The thing that might work is that Valdor and Kandawire both make alot of noise about the fact that the TWs made Astartes inter-Legion relations seem positively civil by comparison and that the DA were extremely secretive, the WS were rarely seen scouts and the BA were usually off in the middle of some Rad-Waste. So the chances are good that the Thunder Warriors would rarely if ever have seen latter two and that the Cataegis were competitive enough (and knew little enough) to not really see a reason to share knowledge of the Astartes with the Lords of Iron. And they were exceedingly individualistic so the ones training the first Astartes could pretty easily vanish to do the job and then disappear without comment.

 

Its reaching but its something.

 

The bigger issue is Malc having already moved the samples to the moon and the Terran labs being destroyed. Not least because it means the Emp uncharacteristically spent over two centuries patiently trying to negotiate, which is odd for him. 

 

We can reason though that the Labs were only needed for large-scale production and to generate the first Gene-Seed to get the various balls rolling though. And it would explain why it took two centuries to get all twenty bloodlines even semi-functional. 

 

Again, I'm reaching here but if you go through three pints and squint it might work. 


Edited by StrangerOrders, 13 September 2020 - 03:15 AM.

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#23
b1soul

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Thanks for the write-up...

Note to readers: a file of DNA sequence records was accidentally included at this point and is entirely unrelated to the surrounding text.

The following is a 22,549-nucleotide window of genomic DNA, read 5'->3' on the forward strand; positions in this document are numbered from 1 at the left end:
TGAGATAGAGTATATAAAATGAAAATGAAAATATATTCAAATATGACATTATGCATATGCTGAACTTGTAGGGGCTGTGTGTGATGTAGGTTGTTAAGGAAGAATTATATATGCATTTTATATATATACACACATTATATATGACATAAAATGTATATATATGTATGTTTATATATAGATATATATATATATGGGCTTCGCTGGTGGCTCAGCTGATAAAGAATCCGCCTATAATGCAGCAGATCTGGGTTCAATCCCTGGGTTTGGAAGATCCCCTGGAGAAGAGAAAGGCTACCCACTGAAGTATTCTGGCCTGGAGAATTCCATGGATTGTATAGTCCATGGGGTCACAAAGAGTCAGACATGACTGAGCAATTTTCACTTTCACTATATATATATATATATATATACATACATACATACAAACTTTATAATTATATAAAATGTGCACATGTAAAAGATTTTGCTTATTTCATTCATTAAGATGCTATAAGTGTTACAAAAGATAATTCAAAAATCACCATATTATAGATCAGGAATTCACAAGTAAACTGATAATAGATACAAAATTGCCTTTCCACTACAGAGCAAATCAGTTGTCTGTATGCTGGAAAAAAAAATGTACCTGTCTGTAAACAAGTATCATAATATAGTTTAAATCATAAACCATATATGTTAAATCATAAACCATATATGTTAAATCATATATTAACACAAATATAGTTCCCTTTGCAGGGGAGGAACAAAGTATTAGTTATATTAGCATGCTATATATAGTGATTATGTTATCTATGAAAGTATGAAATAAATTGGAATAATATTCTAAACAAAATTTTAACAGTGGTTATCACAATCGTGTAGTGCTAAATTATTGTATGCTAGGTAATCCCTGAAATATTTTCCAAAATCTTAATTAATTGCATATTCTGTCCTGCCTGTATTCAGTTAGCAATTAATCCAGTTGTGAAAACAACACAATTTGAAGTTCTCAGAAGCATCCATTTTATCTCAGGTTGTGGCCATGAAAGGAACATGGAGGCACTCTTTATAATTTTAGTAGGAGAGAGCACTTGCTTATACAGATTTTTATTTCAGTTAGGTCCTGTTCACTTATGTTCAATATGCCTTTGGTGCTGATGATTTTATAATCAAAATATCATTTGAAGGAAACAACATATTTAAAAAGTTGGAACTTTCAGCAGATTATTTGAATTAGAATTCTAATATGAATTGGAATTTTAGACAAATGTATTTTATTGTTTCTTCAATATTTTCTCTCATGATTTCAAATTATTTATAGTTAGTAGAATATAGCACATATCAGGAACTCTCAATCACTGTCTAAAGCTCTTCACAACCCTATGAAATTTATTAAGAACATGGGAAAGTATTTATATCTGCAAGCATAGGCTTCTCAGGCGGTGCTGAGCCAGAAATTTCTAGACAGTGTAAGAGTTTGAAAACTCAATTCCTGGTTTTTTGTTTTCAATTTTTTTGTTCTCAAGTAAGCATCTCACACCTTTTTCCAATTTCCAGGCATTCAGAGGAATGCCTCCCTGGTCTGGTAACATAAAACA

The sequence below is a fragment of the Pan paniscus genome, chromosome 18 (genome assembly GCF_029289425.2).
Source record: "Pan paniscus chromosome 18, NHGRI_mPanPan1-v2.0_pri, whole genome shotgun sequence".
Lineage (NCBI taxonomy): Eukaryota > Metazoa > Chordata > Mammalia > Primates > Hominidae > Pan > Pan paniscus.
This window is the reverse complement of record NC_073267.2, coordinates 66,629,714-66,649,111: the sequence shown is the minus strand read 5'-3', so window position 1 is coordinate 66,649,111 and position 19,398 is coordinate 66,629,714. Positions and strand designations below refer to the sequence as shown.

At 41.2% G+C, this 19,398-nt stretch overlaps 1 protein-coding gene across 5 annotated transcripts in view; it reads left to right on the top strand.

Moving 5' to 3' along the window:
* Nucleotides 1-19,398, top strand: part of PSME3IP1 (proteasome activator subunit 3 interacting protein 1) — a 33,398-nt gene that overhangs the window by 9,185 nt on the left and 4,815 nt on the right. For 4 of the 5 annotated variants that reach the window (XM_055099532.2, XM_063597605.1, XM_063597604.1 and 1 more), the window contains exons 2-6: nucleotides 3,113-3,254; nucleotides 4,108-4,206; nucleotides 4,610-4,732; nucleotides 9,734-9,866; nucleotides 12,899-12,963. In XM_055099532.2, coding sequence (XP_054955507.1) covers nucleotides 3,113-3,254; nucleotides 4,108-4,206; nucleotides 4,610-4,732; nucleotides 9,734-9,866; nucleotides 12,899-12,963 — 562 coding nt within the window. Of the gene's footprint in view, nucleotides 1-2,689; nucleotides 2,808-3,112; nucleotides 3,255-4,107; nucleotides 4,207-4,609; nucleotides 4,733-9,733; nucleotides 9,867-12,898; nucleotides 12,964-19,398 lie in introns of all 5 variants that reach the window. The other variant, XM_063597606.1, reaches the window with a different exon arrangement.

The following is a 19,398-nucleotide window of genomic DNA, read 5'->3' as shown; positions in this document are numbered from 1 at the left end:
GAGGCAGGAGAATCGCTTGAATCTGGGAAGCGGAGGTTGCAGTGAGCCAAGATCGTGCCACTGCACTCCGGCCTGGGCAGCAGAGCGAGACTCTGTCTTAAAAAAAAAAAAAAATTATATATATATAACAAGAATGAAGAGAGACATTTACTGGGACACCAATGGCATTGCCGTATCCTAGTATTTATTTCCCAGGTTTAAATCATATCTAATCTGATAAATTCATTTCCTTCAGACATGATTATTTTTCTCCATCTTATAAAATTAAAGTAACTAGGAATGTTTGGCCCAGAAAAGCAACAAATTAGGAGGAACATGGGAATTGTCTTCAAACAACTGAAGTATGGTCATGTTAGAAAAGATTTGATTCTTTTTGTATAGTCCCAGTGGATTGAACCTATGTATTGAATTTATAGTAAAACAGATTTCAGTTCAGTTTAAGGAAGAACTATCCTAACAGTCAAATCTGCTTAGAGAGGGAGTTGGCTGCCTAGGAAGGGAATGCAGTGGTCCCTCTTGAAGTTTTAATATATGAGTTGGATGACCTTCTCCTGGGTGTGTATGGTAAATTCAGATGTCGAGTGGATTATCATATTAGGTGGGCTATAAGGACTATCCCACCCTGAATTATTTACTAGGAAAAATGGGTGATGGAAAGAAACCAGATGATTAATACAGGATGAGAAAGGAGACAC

It felt like the Ist in Valdor were the first Astartes batch ever, but perhaps they were just a fresh batch following a handful of even earlier batches already deployed in smaller numbers? Did Valdor make any omniscient statements in this regard?

If not, I kinda like this idea actually. These earlier batches would include relatively small numbers drawn from Ist, Vth, XVIth (and some other) gene-lines. However, this would seem to undercut the theme of the Valdor novel/novella, but I suppose we have to remember that it's mostly written from Kandawire's limited, and sometimes erroneous, perspective.

If Cataegis Legions rather hated each other...then yes, I suppose some Legions likely would withhold information from other Legions regarding this separate breed of not-quite-as-hulking warriors being deployed to fight alongside them. The Imperium probably reassured those Cataegis who would be working with the new Astartes that the Astartes would remain a smaller, highly specialised scalpel-like force to supplement the much larger Cataegis Legions and the latter would always remain dominant? Most Cataegis leaders, in their arrogance, would probably buy this I think. Furthermore, the larger UW-era Astartes campaigns were Astartes-only affairs IIRC, and were probably never disclosed to the Cataegis.

On top of all that, we could treat Kandawire's claim of having conquered the world as akin to claims that the British or Mongol Empire "ruled the world". They did rule most of the important parts in their times.

So with the ideas above, I think we might be able to reconcile Valdor and the Black Books that talk about Cataegis-Astartes cooperation during the UW.

I think the wrench is more FW Inferno:

Spoiler


So it's looking like AK contradicts himself in separate volumes. But maybe AK is the signature of an order rather than a specific individual, and the Inferno entry was the garbled product of incomplete research by a less experienced acolyte?
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#24
StrangerOrders

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Thanks for the write-up...

It felt like the Ist in Valdor were the first Astartes batch ever, but perhaps they were just a fresh batch following a handful of even earlier batches already deployed in smaller numbers? Did Valdor make any omniscient statements in this regard?